Alaska: Benefits of Partnerships

On a Boat in AlaskaEndemic to coastal Alaska and eastern Russia, the Kittlitz’s Murrelet (Brachyramphus brevirostris) is one of the rarest seabirds in the world. The majority (roughly 90%) of the global population breeds, molts, and winters in Alaska. During the breeding season, this species often associates with tidewater glaciers, and glaciated fjords and streams. Kittlitz’s Murrelets have low reproductive rates: they are non-colonial, likely delay breeding until three years of age, and lay a single egg, typically in recently deglaciated areas and often at high altitudes on rock scree slopes. The winter range of the Kittlitz’s Murrelet is not well known, but based on opportunistic sightings, is likely pelagic.

The current Alaska population is estimated to be approximately 16,000 birds (nearly half occur in southeast Alaska). This represents a dramatic decline over the past 30 years with declines of up to 18% per year in some core areas. Speculated causes for decline include oil pollution, glacial recession (and cascading effects thereof), gill-net mortality, and reduced availability of preferred forage fish. The fate of the Kittlitz’s Murrelet is likely linked to changes in climate; extirpation in some key populations is predicated as early as 2030.

Benefits of Partnerships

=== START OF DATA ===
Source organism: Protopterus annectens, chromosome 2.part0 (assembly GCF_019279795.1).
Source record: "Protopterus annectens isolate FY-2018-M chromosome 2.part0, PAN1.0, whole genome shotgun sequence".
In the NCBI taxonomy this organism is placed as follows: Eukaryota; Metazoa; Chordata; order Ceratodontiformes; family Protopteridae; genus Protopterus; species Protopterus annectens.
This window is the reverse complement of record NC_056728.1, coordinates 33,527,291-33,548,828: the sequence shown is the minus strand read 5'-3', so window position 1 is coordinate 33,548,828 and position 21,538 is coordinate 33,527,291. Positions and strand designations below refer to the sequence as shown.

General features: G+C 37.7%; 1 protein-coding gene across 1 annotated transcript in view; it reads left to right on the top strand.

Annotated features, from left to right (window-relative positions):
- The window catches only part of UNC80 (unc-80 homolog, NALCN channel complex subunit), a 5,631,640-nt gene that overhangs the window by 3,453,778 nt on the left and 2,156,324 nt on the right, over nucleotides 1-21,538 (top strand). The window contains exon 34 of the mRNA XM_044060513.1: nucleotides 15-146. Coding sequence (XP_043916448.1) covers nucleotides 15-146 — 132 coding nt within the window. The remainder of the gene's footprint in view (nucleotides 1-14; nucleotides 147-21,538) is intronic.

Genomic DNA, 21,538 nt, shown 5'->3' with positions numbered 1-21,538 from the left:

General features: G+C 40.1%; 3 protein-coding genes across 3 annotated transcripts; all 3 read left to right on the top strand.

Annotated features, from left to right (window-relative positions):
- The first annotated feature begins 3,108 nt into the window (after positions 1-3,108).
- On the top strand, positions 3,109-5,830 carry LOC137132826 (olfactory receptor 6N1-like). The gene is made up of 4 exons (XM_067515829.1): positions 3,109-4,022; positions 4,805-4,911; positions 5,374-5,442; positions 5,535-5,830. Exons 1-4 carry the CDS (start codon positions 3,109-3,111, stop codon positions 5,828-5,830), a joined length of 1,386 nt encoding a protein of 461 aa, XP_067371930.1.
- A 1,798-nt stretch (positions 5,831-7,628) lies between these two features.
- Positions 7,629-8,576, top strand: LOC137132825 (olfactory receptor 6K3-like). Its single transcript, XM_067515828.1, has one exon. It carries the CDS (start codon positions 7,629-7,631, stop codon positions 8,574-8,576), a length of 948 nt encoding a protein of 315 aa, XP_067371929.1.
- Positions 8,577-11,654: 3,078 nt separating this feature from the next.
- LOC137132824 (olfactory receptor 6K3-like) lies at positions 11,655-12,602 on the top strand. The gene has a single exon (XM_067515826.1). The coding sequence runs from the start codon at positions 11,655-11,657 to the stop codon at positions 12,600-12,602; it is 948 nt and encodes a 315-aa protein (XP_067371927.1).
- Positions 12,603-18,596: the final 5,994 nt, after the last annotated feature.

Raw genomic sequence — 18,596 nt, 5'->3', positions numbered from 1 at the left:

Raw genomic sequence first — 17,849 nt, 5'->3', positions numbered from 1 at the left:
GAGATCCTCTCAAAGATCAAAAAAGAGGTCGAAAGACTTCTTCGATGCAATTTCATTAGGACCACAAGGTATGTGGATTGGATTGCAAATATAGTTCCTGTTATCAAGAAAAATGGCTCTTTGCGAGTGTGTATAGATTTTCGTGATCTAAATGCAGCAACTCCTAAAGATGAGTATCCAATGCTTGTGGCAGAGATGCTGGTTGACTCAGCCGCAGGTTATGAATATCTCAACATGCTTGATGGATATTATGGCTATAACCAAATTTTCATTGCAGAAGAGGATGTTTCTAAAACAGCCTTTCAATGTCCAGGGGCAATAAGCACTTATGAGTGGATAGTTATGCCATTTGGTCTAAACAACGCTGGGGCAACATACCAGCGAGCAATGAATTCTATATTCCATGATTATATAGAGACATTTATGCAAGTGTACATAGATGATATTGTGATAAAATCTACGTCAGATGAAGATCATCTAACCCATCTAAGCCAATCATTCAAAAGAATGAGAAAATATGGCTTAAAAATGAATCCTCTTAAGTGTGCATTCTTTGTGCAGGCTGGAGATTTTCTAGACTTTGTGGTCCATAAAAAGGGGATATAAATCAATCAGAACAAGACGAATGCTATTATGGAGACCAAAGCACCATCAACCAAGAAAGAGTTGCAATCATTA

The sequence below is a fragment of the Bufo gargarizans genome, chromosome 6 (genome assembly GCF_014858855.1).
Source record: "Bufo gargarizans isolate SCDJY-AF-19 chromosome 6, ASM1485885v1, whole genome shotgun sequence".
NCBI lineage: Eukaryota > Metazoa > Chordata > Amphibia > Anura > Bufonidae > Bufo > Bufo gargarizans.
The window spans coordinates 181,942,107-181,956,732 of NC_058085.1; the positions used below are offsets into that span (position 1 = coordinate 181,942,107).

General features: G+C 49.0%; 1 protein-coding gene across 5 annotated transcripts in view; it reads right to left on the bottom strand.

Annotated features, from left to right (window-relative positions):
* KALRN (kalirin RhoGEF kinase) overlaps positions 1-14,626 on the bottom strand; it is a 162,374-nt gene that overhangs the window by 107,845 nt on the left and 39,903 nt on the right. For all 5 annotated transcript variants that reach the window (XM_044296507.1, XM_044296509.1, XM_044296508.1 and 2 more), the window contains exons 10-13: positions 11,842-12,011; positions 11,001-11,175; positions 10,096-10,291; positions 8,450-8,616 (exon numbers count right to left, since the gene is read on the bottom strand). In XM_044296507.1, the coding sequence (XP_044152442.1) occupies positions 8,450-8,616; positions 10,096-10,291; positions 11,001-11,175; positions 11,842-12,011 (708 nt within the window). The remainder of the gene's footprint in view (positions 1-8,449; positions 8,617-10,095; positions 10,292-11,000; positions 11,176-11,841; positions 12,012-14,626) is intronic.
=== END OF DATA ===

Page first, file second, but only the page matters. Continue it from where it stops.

Partner agencies and institutions, and in particular, the National Park Service, have prioritized this collaborative effort to help conserve the Kittlitz’s Murrelet. To date, over $500,000 has been awarded from competitive grants to this effort, including funding for efforts to continue through 2012. The grants have and will support data collection, laboratory analyses, seasonal employee salaries and travel, and one graduate student assistantship.

Alaska Research PDFAdditionally, all partners provide in-kind contributions and base funding to cover salaries, travel, vessel time, and some field equipment. By collaborating with a diversity of partners, the plight of the Kittlitz’s Murrelet has permeated different audiences throughout the world. Using public and scientific presentations, websites, and magazine and newspaper articles, we are successfully raising both public and agency awareness about this declining species.

For More Information
Michelle L. Kissling
U.S. Fish and Wildlife Service
3000 Vintage Blvd., Suite 201
Juneau, AK 99801
(907) 780-1160

Visit the Alaska Region website for the
U.S. Fish & Wildlife Service, and learn more.